Focus on sustainability, climate change and its connection to the fashion and apparel industry is nothing new, In fact, over the last few years the word “sustainable” has become a “must have“ theme when it comes to any fashion product, process, technology or event. Nevertheless, besides a minority of devoted activists like Greta Thunberg and a bunch of climate change deniers (self-named “climate change skeptics”), the majority of people in our industry don’t take the issue of sustainability seriously, but rather approach it like a fashion trend as opposed to a serious problem. To be honest, sometimes I’m skeptic too. Not about the climate change, and the need to adopt sustainable practices; my doubt lies in the real meaning and the bottom line impact of declarations made by some companies to commit to sustainable practices.
I’m keen to understand why we don’t take it seriously enough? I’d like to suggest a psychological reason: we don’t really care about something unless if affects us directly. As our relation to a specific person or specific event is more distanced, the less we think of it as related to us. This is a default survival mechanism that has successfully served us as humans for millions of years. As a result, our actions are strictly prioritized; nobody runs to put out his neighbour’s house fire when he has a fire in his own home. But, today, the game is changed. Take the coronavirus as an example of how something that happens somewhere in China can overnight appear as our own problem with unpredictable outputs. In today’s world we should think how we can expand the circle of our own priorities, seeking to collaborate with our business partners, suppliers, and even those that we call “competitors” in order to prevent the next, more dangerous fire. First, we have to admit: sustainability is not a fashion trend, it’s a serious problem! Second, we have to realize: sustainability is a global problem and we are a part of it. Finally, we have to understand: there is no more “us and they”, we are all ONE and our home, planet Earth, is on fire!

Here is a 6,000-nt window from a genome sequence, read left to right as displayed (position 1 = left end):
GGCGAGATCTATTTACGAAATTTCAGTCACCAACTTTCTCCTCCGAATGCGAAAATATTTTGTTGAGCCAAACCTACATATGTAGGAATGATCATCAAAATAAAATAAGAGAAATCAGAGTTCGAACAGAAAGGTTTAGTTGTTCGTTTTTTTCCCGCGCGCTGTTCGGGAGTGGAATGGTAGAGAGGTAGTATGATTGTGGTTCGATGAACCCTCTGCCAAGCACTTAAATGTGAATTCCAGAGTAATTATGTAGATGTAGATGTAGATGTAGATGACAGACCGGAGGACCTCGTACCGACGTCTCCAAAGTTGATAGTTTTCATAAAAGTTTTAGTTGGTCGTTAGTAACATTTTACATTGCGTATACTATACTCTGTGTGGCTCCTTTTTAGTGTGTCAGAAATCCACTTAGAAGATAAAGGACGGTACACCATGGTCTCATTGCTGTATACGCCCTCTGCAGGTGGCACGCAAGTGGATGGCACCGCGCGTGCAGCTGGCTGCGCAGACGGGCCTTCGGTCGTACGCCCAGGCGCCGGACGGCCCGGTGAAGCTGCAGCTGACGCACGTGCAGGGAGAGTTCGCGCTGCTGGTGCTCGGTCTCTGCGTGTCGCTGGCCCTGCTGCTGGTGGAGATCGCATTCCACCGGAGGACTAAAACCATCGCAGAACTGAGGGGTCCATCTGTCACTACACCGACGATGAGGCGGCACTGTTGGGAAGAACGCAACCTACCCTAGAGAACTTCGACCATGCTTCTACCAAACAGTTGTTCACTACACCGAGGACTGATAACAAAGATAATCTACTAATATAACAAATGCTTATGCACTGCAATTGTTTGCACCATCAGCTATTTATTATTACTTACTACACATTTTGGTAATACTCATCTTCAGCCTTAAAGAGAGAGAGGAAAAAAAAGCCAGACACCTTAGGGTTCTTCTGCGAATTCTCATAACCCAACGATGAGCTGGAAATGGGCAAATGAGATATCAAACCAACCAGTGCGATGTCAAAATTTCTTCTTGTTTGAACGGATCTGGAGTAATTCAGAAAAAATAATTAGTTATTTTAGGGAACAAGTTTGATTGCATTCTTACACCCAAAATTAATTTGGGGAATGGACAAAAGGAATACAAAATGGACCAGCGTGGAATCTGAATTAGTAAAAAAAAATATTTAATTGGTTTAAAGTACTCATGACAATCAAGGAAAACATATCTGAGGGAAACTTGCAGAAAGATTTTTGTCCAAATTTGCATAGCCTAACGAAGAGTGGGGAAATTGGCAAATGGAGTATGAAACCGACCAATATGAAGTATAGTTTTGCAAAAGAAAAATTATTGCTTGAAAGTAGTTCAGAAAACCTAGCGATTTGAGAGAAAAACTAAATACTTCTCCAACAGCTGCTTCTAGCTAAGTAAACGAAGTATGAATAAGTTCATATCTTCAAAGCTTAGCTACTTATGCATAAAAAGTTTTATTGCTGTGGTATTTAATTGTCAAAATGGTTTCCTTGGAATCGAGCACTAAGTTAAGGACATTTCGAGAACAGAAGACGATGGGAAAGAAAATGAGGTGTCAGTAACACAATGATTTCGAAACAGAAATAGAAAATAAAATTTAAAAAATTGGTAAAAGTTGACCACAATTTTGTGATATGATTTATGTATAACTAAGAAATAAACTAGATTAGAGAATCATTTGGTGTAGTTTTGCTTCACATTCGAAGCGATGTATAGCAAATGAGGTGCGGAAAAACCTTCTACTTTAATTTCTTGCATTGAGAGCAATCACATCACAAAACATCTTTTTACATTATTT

“The great solution to all human problems is individual transformation.” Vernon Howard
3D, CAD and PLM: what is the next challenge?
From the early days of 3D and PLM we all have assumed the benefits: save design and development time, reduce the number of physical samples, reduce time to market, then reduce costs. Now, with raising awareness about sustainability, 3D and PLM vendors stand before a new challenge: how to expand and reprioritize the existed functionality in order to be able to support the smooth pass of our industry into a sustainable future.
Needless to say that design and product development in a 3D environment are purely sustainable. Nevertheless, the brutal part that is responsible for 10% of the global carbon footprint does not come precisely from the physical prototypes, but from the unbearable volume of fashion products, which are produced in huge quantities, utilizing natural recourses and after a short time of use finding their way to the landfills.